Here Be Dragons

Travelogue - March 15, 2008

At the end of our the last travelogue we had just busted out of the Estero Bay mooring field at Ft. Myers Beach and were bearing south toward the Gulf of Mexico. Yippee! Open spaces awaited us. Who knows what we may find out in the wide blue wonder?!

Factory Bay

Gulf beach condos We cruised southward, parallel to and about four miles off shore. We saw the march of high rise condominiums that mark Ft. Myers Beach, and a break of several miles of natural shoreline which was Lovers Key State Park. Then more condos and more condos, and guess what? Yes, more condos. The building heights stepped down near the tasteful and pricy town of Naples, gave way to a natural shoreline that was Keewaydin Island, then soared upward again at Marco Island.

We returned to inland waters at Capri Pass, which flows into the Gulf from the canals and marinas of Marco Island. Again we were in heavy traffic, and everybody slowed down to honor the "manatee" zone.

We idled in to Factory Bay and went directly to the Marco Island Marina. The folks there were friendly, and we topped off our diesel fuel tanks and had a final holding tank pumpout. Then we returned to the Bay to anchor. There were a couple other sailboats there, including this red one, below.

Factory Bay, Marco Island There are other possible anchorages in the immediate vicinity. However, last year the city had - in defiance of State law - tasked its law enforcement with citing anchored boaters. I suspect that fearful Marco Island residents don't distinguish between cruising tourists such as our humble selves, and soon-to-be abandoned boats as we've seen elsewhere. One can understand the problem. A test case is currently wending its way through appeals, so on this day we took the safest route by staying in the recognized anchoring site.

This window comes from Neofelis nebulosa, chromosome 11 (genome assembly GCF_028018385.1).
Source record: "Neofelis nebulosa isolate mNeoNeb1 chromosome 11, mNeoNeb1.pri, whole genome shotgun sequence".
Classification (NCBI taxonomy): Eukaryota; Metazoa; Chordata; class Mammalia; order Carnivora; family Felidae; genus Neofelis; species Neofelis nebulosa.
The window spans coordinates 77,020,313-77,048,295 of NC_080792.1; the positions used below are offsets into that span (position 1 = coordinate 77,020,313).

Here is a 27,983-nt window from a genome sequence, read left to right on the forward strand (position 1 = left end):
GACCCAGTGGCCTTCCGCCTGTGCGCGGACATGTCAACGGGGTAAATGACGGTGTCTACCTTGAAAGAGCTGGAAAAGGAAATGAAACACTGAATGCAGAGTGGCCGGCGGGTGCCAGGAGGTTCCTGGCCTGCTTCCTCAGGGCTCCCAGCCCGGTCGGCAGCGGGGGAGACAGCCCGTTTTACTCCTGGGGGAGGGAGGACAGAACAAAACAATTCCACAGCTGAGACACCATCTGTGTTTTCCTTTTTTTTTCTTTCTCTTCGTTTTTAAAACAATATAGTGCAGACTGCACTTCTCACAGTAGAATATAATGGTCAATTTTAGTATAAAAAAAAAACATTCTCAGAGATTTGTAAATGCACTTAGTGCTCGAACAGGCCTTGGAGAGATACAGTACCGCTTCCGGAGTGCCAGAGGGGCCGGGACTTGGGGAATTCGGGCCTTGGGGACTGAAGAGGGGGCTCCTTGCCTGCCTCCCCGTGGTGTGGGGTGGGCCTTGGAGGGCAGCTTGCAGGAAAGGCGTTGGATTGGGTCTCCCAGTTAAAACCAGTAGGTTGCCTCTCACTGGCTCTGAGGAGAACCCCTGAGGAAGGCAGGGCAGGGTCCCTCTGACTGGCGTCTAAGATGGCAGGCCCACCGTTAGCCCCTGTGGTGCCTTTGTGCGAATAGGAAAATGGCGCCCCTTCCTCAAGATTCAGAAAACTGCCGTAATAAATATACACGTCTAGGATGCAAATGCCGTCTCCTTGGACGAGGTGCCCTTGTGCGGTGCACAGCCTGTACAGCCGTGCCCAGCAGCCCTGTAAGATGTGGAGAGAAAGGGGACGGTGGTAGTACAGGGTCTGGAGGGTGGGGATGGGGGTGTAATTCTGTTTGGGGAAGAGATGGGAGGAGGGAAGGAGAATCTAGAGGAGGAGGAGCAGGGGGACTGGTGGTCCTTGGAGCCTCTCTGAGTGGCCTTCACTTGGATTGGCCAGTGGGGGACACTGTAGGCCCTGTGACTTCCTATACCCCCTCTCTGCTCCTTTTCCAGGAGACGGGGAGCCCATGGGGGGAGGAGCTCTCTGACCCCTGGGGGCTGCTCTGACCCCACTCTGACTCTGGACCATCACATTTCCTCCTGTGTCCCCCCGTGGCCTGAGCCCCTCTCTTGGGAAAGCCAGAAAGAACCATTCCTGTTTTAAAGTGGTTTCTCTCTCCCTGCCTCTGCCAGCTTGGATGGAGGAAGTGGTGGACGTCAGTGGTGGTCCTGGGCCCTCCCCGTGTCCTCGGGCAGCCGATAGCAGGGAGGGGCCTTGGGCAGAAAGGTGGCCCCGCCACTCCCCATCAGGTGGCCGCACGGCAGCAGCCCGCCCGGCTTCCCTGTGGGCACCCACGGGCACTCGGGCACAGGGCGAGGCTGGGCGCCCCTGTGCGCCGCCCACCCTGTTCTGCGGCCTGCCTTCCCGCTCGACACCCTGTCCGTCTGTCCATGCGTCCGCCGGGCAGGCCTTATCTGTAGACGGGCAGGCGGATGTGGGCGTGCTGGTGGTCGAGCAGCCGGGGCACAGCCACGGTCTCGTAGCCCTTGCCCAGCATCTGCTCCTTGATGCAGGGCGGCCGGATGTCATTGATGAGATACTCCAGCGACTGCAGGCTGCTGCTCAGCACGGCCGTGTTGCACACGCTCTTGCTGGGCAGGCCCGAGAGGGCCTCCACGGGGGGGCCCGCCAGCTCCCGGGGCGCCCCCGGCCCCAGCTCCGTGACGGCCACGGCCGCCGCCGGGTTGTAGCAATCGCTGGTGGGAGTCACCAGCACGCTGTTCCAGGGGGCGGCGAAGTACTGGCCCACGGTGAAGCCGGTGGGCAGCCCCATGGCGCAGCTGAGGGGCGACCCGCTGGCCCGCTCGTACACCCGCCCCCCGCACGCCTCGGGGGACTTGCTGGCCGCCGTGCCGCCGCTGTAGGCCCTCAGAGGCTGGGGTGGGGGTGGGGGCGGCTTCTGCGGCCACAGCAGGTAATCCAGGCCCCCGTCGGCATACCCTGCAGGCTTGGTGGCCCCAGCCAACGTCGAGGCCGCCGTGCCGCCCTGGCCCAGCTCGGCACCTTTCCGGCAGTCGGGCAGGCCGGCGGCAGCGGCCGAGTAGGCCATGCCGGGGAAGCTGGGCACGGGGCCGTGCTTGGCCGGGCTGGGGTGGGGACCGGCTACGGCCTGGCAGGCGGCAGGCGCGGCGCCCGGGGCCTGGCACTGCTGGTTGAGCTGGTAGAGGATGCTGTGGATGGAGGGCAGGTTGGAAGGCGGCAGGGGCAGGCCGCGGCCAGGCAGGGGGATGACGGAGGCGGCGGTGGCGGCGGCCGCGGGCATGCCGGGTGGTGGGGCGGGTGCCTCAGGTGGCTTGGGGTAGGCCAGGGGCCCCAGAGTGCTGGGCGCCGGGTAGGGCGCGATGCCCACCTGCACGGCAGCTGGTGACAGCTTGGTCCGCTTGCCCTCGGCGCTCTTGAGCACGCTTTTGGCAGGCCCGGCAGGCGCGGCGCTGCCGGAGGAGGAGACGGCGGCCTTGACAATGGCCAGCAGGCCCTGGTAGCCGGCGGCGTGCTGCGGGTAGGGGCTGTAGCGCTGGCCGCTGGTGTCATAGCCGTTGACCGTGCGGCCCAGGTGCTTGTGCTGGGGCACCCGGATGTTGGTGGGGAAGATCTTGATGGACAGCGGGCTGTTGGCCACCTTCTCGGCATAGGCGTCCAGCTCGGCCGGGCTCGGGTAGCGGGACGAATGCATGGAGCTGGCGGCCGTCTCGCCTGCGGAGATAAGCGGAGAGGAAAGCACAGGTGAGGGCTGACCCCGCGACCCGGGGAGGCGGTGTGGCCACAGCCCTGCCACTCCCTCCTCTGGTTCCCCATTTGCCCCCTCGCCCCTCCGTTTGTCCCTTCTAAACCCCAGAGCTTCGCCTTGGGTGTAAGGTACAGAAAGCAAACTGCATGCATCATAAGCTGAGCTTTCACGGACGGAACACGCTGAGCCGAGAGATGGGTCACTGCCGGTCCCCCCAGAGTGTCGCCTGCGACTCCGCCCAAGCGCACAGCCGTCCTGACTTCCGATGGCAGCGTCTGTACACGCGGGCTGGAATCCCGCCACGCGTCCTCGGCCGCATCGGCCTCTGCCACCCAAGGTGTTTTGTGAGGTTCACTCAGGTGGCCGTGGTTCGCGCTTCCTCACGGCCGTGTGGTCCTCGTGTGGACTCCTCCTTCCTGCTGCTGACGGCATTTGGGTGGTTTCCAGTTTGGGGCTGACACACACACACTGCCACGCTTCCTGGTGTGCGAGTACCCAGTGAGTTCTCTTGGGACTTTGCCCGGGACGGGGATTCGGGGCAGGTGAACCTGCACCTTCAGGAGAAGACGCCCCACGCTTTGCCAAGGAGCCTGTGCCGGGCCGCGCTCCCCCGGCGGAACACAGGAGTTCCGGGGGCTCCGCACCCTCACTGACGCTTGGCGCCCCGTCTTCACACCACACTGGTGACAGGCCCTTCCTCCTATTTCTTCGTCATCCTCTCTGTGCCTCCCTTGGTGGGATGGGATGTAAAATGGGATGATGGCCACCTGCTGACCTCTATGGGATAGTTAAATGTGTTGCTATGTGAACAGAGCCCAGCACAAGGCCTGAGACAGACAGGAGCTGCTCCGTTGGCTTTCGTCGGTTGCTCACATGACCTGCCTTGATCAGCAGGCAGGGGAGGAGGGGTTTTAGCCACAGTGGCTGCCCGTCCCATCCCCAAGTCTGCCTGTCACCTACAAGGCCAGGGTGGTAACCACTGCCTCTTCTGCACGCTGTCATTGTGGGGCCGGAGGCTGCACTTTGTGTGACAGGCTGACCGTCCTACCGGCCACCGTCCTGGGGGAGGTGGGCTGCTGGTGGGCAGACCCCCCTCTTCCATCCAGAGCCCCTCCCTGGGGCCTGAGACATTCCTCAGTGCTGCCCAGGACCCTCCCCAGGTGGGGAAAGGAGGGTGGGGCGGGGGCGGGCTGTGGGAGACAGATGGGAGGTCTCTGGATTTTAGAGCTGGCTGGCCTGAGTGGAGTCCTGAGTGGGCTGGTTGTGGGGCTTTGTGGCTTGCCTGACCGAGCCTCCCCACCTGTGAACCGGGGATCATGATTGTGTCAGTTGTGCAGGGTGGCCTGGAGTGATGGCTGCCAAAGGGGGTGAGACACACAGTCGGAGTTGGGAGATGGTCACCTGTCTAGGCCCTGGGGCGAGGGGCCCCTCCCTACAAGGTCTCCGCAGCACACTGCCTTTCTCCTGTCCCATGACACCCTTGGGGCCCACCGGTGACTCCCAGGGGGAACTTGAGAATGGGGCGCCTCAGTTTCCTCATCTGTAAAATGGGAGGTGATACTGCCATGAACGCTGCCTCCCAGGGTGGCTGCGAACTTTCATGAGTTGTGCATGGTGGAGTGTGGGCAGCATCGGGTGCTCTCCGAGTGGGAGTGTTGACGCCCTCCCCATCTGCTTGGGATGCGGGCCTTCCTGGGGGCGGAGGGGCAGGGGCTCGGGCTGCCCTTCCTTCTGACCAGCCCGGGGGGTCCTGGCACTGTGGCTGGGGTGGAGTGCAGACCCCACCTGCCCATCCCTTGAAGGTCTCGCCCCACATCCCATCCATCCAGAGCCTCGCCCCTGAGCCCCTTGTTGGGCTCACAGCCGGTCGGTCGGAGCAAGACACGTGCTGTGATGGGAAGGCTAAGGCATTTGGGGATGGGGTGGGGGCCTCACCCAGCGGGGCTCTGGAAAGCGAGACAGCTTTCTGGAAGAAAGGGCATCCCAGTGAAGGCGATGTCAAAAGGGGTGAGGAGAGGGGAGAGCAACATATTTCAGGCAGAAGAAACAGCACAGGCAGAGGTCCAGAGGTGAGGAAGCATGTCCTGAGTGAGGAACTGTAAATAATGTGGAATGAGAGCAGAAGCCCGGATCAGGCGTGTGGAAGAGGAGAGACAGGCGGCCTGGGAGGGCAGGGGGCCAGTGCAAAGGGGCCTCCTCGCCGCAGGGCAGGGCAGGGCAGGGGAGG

Once all the Marco Island-ites were safely home from their day trips and tucked in for the night it was quiet and smooth in the Bay. We had not stopped at Factory Bay before, so we are glad to know that it's a satisfactory place.

Little Marco River to the Gulf

The next morning we continued south. If one were to head back to the Gulf the way we came - out Capri Pass - one then has to go way out around to clear the Cape Romano Shoals. Or throw caution to the winds and wend through the shoals. Because we are not as brave as some - Don and Pam of Gallivant for example - we cut the corner by staying inside.

Tripod Key We retraced our track from last year and navigated the Big Marco River. There is one rather sketchy patch where the sharp turn after the Marco Bridge is tight and it's shallow on the sides and a narrow pass in between and a full mile between nav aids - but we had done it before and we did it again. And after that we were home free.

It's a lovely river, meandering and slow and wide and peaceful. There was very little traffic other than the rare fisherman.

The River brought us to the quaint town of Goodland at the northern edge of the Ten Thousand Islands. We have fond memories of a safe anchorage there and we waved at Tripod Key, above, as we passed. Then we headed out Coon Key Pass, so by mid-morning we were safely south of the Shoals and again in the open Gulf.

The remainder of that day we trundled south parallel to the Ten Thousand Islands. We saw all undisturbed mangrove shoreline along the way. We passed Turtle Key, White Horse Key, Hot Key, Panther Key, and very many unnamed keys and pristine mangrove islands. The chart shows channel after channel after channel of intriguing side visits. Some day, we'll return in a shallow draft boat and explore, you betcha.

Russell Pass Anchorage

Russell Pass anchorage Several hours of scenic cruising later, we turned inland at Indian Key Pass. We've been here before: this is the mouth of the Barron River, which leads to the town of Everglades City. And what a great place that is! But instead of continuing an hour or so upriver to town, we took a northward side branch that lead us to Russell Pass and a reputed safe anchorage there.